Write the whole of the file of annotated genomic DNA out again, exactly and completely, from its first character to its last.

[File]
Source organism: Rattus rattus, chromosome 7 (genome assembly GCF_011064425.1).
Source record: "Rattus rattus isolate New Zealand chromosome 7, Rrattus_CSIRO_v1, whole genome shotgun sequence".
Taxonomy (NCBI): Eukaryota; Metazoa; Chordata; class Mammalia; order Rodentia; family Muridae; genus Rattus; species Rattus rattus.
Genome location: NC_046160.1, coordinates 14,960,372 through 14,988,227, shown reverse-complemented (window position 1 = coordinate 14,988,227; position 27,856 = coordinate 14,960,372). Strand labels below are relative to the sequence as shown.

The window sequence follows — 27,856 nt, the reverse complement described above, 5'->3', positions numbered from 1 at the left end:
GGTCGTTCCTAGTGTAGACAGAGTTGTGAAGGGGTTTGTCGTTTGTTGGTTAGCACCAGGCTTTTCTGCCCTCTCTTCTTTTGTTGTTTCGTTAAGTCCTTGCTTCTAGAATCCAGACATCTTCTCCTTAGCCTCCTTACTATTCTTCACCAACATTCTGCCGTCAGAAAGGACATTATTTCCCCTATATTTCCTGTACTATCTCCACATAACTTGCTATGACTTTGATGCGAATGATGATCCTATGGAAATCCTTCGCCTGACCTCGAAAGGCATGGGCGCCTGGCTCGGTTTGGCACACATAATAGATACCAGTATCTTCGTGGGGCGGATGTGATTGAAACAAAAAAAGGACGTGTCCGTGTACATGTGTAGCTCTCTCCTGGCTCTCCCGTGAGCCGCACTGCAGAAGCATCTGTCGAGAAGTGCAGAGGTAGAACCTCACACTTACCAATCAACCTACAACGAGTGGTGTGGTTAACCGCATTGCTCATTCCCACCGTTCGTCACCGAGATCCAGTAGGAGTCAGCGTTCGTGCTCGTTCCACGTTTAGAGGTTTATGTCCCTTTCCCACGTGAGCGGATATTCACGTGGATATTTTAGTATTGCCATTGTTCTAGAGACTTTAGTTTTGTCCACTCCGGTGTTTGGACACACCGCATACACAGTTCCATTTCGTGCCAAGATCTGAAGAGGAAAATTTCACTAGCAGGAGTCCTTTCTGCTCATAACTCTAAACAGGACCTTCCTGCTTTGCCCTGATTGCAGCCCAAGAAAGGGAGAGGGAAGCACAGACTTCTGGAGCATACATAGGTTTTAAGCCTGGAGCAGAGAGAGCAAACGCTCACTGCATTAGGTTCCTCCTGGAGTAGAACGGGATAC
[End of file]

Source organism: Rattus rattus, chromosome 7 (genome assembly GCF_011064425.1).
Source record: "Rattus rattus isolate New Zealand chromosome 7, Rrattus_CSIRO_v1, whole genome shotgun sequence".
Taxonomy (NCBI): Eukaryota; Metazoa; Chordata; class Mammalia; order Rodentia; family Muridae; genus Rattus; species Rattus rattus.
Genome location: NC_046160.1, coordinates 14,960,372 through 14,988,227, shown reverse-complemented (window position 1 = coordinate 14,988,227; position 27,856 = coordinate 14,960,372). Strand labels below are relative to the sequence as shown.

The window sequence follows — 27,856 nt, the reverse complement described above, 5'->3', positions numbered from 1 at the left end:
GGTCGTTCCTAGTGTAGACAGAGTTGTGAAGGGGTTTGTCGTTTGTTGGTTAGCACCAGGCTTTTCTGCCCTCTCTTCTTTTGTTGTTTCGTTAAGTCCTTGCTTCTAGAATCCAGACATCTTCTCCTTAGCCTCCTTACTATTCTTCACCAACATTCTGCCGTCAGAAAGGACATTATTTCCCCTATATTTCCTGTACTATCTCCACATAACTTGCTATGACTTTGATGCGAATGATGATCCTATGGAAATCCTTCGCCTGACCTCGAAAGGCATGGGCGCCTGGCTCGGTTTGGCACACATAATAGATACCAGTATCTTCGTGGGGCGGATGTGATTGAAACAAAAAAAGGACGTGTCCGTGTACATGTGTAGCTCTCTCCTGGCTCTCCCGTGAGCCGCACTGCAGAAGCATCTGTCGAGAAGTGCAGAGGTAGAACCTCACACTTACCAATCAACCTACAACGAGTGGTGTGGTTAACCGCATTGCTCATTCCCACCGTTCGTCACCGAGATCCAGTAGGAGTCAGCGTTCGTGCTCGTTCCACGTTTAGAGGTTTATGTCCCTTTCCCACGTGAGCGGATATTCACGTGGATATTTTAGTATTGCCATTGTTCTAGAGACTTTAGTTTTGTCCACTCCGGTGTTTGGACACACCGCATACACAGTTCCATTTCGTGCCAAGATCTGAAGAGGAAAATTTCACTAGCAGGAGTCCTTTCTGCTCATAACTCTAAACAGGACCTTCCTGCTTTGCCCTGATTGCAGCCCAAGAAAGGGAGAGGGAAGCACAGACTTCTGGAGCATACATAGGTTTTAAGCCTGGAGCAGAGAGAGCAAACGCTCACTGCATTAGGTTCCTCCTGGAGTAGAACGGGATAC